Quiz about Something  Fishy Here
Quiz about Something  Fishy Here

Something Fishy Here Trivia Quiz


Uncover the unusual, identify the incongruous, rate the real, and figure out the phonies from that fascinating underwater kingdom we call the sea.

A multiple-choice quiz by Nealzineatser. Estimated time: 4 mins.
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Time
4 mins
Type
Multiple Choice
Quiz #
387,200
Updated
Dec 03 21
# Qns
10
Difficulty
Average
Avg Score
7 / 10
Plays
404
Awards
Top 35% Quiz
Last 3 plays: Guest 68 (9/10), Guest 73 (7/10), Guest 65 (9/10).
This quiz has 2 formats: you can play it as a or as shown below.
Scroll down to the bottom for the answer key.
1. Which of these sea creatures is a fish? Hint

seahorse
cuttlefish
starfish
crayfish

2. Which of these sea creatures is NOT a fish? Hint

orca
ray
shark
eel

3. Sneaking into this quiz like a unwanted guest in a vending machine, what is a blue glaucus? Hint

a sea slug
a sea snake
a jellyfish
a whale

4. What primitive jawless fish attach themselves to other fish and suck their blood? Hint

mussels
lampreys
sea cucumbers
barnacles

5. You probably know fish swim in schools, and that a social unit of whales is a pod, but what is a group of sea turtles called? Hint

a bale
a stack
a harvest
a union

6. Traditionally, what does the term "caviar" refer to? Hint

wild sturgeon roe
a Russian sword used to chop the heads off fish
rows of wild lumpfish
any fish eggs

7. Three of these are real fish, so which of these can you NOT find in your fishy toolbox? Hint

nailfish
sawfish
hammerhead shark
royal knifefish

8. What is the function of the "whiskers" on a catfish, and what are they made of? Hint

made of sticky cartilage; attract tiny food fish
made of skin; act as sensory organ providing smell and taste
made of scales; no particular function, just look cool
made of hair; protect mouth from ingesting seaweed

9. Three of these prized gamefish lead with what amounts to an elongated spear on the front of their heads. Who is the odd one out, the normal nosed natator(swimmer) and leaper? Hint

sailfish
marlin
swordfish
tarpon

10. What fish, thought to be extinct, was "rediscovered" in 1938 and is often referred to as a "living fossil"? Hint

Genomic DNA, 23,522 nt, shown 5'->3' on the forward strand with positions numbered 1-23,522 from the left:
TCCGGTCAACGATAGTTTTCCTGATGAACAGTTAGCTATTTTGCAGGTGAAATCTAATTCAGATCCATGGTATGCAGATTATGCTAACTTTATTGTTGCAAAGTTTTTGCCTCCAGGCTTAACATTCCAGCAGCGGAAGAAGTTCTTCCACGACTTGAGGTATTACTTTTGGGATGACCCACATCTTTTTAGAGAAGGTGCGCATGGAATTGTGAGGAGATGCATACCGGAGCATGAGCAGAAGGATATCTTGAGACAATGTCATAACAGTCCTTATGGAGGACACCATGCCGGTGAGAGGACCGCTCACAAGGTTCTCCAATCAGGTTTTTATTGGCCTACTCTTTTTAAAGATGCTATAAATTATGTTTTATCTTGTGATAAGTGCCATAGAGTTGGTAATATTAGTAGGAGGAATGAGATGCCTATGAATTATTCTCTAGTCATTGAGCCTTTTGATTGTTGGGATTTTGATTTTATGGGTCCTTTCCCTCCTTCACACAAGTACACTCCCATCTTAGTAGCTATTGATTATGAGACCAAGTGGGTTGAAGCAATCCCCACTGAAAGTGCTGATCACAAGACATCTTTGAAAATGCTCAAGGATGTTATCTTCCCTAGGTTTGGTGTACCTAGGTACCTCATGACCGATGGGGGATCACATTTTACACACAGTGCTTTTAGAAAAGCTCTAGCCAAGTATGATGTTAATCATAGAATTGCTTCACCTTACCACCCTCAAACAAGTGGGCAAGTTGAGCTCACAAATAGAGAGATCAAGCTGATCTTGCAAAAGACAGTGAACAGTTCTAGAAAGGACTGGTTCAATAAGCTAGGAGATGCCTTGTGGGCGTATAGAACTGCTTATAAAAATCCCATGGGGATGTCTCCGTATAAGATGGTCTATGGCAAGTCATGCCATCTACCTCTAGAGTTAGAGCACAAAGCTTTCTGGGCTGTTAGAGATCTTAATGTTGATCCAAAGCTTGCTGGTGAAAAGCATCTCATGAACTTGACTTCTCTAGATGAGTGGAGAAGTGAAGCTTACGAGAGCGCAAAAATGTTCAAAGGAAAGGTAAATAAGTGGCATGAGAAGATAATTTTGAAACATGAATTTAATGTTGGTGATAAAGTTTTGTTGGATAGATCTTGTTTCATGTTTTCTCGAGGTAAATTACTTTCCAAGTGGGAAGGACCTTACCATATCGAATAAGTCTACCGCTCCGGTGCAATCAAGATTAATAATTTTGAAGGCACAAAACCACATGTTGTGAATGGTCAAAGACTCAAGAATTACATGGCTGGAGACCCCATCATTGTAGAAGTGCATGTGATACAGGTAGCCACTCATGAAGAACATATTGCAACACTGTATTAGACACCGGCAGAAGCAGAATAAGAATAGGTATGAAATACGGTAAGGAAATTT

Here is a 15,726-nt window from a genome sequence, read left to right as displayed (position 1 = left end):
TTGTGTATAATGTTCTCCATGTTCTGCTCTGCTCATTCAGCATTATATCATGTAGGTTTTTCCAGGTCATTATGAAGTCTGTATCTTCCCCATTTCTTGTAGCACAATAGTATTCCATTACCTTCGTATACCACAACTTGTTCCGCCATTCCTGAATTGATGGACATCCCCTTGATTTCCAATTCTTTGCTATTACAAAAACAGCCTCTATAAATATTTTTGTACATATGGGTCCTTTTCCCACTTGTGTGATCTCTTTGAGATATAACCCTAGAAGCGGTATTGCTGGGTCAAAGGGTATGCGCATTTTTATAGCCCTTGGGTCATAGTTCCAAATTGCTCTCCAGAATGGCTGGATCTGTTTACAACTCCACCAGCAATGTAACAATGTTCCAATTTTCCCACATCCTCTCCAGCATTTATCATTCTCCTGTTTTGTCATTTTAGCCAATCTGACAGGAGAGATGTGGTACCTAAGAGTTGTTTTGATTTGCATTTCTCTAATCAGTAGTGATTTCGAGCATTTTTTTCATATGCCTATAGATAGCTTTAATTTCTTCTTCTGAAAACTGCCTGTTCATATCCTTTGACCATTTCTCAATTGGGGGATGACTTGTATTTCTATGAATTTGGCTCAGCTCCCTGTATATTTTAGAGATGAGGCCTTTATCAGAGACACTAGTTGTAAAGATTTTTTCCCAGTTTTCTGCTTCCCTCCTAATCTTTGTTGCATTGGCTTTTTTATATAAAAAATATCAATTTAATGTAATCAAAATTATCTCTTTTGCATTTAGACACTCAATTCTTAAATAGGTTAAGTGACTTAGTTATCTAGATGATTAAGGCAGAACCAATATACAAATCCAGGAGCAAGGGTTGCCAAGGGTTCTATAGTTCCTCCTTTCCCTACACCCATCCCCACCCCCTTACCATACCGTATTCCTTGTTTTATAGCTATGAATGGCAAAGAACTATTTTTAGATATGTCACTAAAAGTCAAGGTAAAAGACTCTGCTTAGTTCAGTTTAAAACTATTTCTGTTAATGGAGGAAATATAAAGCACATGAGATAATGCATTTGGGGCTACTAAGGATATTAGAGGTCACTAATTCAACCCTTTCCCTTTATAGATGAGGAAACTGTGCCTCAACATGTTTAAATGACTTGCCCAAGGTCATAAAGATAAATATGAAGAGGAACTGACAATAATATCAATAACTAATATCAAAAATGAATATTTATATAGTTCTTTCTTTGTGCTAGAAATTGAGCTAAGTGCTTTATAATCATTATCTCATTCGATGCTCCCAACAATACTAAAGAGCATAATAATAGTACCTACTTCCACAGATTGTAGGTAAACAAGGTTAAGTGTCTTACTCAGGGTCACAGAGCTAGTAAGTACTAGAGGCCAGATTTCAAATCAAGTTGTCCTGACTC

megaladon
giant squid
rhizodont
coelacanth


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Quiz Answer Key and Fun Facts
1. Which of these sea creatures is a fish?

Answer: seahorse

Classifying animals is not simple. Scientists like to base it primarily on common ancestors, rather than on seemingly similar visuals, behaviors or habitats. Generally accepted characteristics for fish include that they are cold blooded, breathe with gills, live and swim in water, have backbones or cartilage, and have fins rather than limbs. However there are exceptions, that is creatures which don't meet all these criteria but are considered fish because of ancestry. Seahorses swim upright, have a prehensile tail, and unlike other fish have a flexible neck. The slowest fish in the world is the dwarf seahorse, which zips along at a top speed of five feet per hour!

Crayfish are crustaceans, resembling miniature lobsters. Cuttlefish are closely related to squids and octopuses, and like all mollusks do not have a backbone. Starfish are primitive echinoderms. They have no head.
2. Which of these sea creatures is NOT a fish?

Answer: orca

Also known as "killer whales," orcas (Orcinus orca) are toothed marine mammals belonging to the dolphin family. So, although they breathe air like whales, they are neither whales nor fish. They got the "killer" nickname because sailors saw them attacking whales.

The scientific name Orcinus is after the Roman god Orcus, who punished evil doers in the underworld. Orcas can grow to a length of up to ten meters, and are fierce, lethal predators. Scientists consider them to be at the top of the ocean food chain, and to have intelligence rivaling that of chimpanzees.
3. Sneaking into this quiz like a unwanted guest in a vending machine, what is a blue glaucus?

Answer: a sea slug

One kind of slug (counterfeit coin) really could get into a vending machine. We hope the blue glaucus (Glaucus Atlanticus) never does, as it carries toxic cells within that can deliver a painful sting to a human who touches it. It gets these venomous cells from swallowing bits of Portugese man o'war and jellyfish which it eats. Somehow, it's able to store the poison in its own body and then use it to defend against predators.

This small sea slug looks like some kind of tiny winged lizard-dragon, with pointed dark blue appendages (cerata) fanning out from front, middle and behind.

Its maximum length is three to four centimeters. Its back is silver/grey and its ventral side (stomach) is bluish. It floats upside down on the ocean surface, and these colors provide camouflage against predators above and below. the blue glaucus is one of over 85,000 species in the phylum Mollusca.
4. What primitive jawless fish attach themselves to other fish and suck their blood?

Answer: lampreys

None of the other choices are fish. Barnacles are crustaceans, mussels are mollusks, and sea cucumbers are echinoderms. Lampreys are elongated and tube-like, with a round suction mouth at one end filled with teeth for attaching onto a host. Most lampreys are parasitic, meaning they live on and derive nutrients from another organism.

A few species are actually filter feeders, thus are not parasites. Lampreys are often misidentified as eels, which they are not, despite a superficial resemblance. The name lamprey probably derives from the Latin "lampetra" (stone licker).
5. You probably know fish swim in schools, and that a social unit of whales is a pod, but what is a group of sea turtles called?